To hear members of Utah’s congressional delegation, the soundtrack on the ninth floor of NASA Headquarters these days is a certain Judas Priest song. “NASA has signaled an interest recently in possibly circumventing the law,” Sen. Orrin Hatch (R-UT) said in a statement after a meeting Thursday with NASA administrator Charles Bolden and deputy administrator Lori Garver. The law in question is the NASA Authorization Act of 2010, in particular the provision in Section 302 about the development of a “Space Launch System”, a heavy-lift launch vehicle. Hatch and other members of the state’s congressional delegation (most of whom also met with Bolden and Garver) are concerned that NASA might move in a direction that would cut out ATK, which manufactures solid rocket motors in the state.
What triggered this meeting isn’t clear, but one possibility is the award earlier this month of a number of heavy-lift studies “for evaluating heavy-lift launch vehicle system concepts, propulsion technologies, and affordability,” according to the NASA announcement of the awards. ATK received one of those contracts, but so did 12 other companies, including United Launch Alliance and SpaceX. “The studies will include heritage systems from shuttle and Ares, as well as alternative architectures and identify propulsion technology gaps including main propulsion elements, propellant tanks and rocket health management systems,” the release noted.
The idea of alternatives to shuttle- and Ares-derived concepts, both of which used solid rocket motors, is anathema to the Utah senators and congressmen. “I join my colleagues in admonishing NASA to strictly adhere to the law and use solid rocket motors in the development of the new Space Launch System,” Sen. Bob Bennett (R-UT) said in the statement. “Today’s meeting confirms that we are in a long-term fight over the future of NASA’s manned space flight program,” added Rep. Rob Bishop (R-UT). “I remain very concerned that NASA continues to delay the transition from Constellation systems toward the new heavy-lift program while they needlessly explore private start-up technologies that remain unproven, require more money and are unfit for human-rated space travel.”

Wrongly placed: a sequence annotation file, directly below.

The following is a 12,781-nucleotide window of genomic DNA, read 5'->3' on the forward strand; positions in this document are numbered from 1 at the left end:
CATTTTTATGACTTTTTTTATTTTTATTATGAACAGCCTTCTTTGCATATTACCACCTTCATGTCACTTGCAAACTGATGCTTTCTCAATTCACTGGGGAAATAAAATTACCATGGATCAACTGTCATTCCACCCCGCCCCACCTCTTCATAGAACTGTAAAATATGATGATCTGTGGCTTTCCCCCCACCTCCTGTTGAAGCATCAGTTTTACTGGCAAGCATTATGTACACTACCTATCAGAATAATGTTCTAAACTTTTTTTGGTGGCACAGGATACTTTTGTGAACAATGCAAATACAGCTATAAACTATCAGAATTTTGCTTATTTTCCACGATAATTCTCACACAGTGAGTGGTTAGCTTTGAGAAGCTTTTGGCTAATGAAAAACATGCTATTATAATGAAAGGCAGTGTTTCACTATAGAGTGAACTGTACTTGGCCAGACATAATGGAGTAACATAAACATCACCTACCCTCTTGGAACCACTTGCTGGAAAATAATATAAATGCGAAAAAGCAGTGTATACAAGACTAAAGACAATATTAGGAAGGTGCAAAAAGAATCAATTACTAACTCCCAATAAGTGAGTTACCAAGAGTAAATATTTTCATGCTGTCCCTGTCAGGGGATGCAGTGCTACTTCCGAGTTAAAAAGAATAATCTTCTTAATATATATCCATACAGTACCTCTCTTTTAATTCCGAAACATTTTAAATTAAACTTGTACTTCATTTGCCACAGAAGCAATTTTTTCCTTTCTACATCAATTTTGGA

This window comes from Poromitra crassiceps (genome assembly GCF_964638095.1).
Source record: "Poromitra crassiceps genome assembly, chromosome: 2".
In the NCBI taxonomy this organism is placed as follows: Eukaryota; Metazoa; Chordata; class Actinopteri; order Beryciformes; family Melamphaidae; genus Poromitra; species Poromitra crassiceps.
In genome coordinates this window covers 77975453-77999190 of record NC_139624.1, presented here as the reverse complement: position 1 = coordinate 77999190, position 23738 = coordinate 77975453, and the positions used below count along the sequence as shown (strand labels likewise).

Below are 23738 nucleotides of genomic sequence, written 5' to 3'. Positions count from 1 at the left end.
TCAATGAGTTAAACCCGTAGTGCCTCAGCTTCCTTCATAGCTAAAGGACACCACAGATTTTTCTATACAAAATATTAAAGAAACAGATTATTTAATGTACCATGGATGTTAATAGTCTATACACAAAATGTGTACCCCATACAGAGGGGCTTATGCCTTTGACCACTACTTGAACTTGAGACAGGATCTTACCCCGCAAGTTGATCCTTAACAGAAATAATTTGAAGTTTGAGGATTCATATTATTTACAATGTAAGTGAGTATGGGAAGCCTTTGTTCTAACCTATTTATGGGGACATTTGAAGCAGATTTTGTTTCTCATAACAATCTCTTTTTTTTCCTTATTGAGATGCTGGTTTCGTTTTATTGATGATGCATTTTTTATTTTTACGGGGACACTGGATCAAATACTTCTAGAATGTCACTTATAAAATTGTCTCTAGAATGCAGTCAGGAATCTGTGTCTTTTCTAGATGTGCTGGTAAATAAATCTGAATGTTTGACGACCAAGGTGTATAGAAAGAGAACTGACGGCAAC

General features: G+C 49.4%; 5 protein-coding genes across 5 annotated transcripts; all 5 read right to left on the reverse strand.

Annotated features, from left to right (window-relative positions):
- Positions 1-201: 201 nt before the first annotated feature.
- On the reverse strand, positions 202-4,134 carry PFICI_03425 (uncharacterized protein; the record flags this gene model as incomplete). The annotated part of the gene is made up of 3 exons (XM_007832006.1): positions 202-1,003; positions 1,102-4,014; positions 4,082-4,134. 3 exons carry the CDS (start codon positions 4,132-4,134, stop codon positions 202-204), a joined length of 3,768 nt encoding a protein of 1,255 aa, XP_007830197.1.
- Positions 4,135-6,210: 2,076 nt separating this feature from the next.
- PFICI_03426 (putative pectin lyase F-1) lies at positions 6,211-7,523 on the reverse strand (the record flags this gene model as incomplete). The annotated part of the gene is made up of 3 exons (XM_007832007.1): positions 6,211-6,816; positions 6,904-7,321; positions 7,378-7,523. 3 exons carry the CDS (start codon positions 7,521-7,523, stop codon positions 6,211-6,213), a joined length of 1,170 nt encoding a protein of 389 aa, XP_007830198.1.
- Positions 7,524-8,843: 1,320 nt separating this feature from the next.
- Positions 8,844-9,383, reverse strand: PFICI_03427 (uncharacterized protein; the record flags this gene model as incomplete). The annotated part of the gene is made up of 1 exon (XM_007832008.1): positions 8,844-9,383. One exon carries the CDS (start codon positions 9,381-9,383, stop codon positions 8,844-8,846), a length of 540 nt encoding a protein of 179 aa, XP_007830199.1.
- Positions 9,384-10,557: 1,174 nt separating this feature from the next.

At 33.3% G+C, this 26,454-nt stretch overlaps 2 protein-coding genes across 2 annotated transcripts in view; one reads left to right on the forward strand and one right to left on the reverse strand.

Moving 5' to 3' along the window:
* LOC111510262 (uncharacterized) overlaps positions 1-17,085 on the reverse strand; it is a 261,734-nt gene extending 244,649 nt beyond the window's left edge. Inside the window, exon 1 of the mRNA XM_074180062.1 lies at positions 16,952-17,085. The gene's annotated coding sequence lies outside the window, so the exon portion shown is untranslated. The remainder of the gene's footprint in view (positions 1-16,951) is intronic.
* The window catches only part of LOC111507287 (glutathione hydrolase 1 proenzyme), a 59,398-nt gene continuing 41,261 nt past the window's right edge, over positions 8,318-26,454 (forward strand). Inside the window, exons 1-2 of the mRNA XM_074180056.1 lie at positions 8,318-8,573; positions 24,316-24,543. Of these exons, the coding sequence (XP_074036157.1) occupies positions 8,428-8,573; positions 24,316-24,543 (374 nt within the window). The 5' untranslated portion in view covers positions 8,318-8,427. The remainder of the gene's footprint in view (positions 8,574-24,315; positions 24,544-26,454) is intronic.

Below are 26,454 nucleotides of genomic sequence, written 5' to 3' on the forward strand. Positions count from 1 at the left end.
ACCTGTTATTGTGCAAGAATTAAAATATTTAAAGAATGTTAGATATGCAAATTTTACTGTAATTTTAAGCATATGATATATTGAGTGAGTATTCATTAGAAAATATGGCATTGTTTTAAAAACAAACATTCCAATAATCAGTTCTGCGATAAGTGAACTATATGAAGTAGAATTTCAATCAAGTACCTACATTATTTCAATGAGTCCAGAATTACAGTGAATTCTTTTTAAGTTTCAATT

Just how NASA is “circumventing the law”, though, either with these studies or other work, isn’t clear. While report language that accompanies the bill specifically described their idea of an HLV, the law itself is vague and gives NASA some leeway. The law states that NASA “shall, to the extent practicable, extend or modify existing vehicle development and associated contracts… including contracts for ground testing of solid rocket motors, if necessary, to ensure their availability for development of the Space Launch System.” [emphasis added] Later in the same section: “The Administrator shall ensure critical skills and capabilities are retained, modified, and developed, as appropriate, in areas related to solid and liquid engines, large diameter fuel tanks, rocket propulsion, and other ground test capabilities for an effective transition to the follow-on Space Launch System.” [emphasis added] Phrases like “to the extent practicable”, “if necessary”, and “as appropriate” give NASA leeway to go in different directions if they determine something as specific as outlined in the legislation’s report language is not practicable, necessary, and/or appropriate.
Hatch acknowledges in Thursday’s statement that the act “does not require the new heavy-lift rocket to use solid rocket motors.” However, it adds, “delegation members say the Utah experts they consulted say the legislation’s requirements for the heavy-lift rocket can only be realistically met by using solid rocket motors.” Hatch did not sound like he was assured by what Bolden and Garver told him at Thursday’s meeting: “Though they assured us that NASA would comply with the law, some of their answers reaffirmed my suspicions that we need to keep a very close watch on the agency. I will continue with other delegation members to ensure the agency abides by the law and protects this industry that is so vitally important to our national security and northern Utah’s economy.”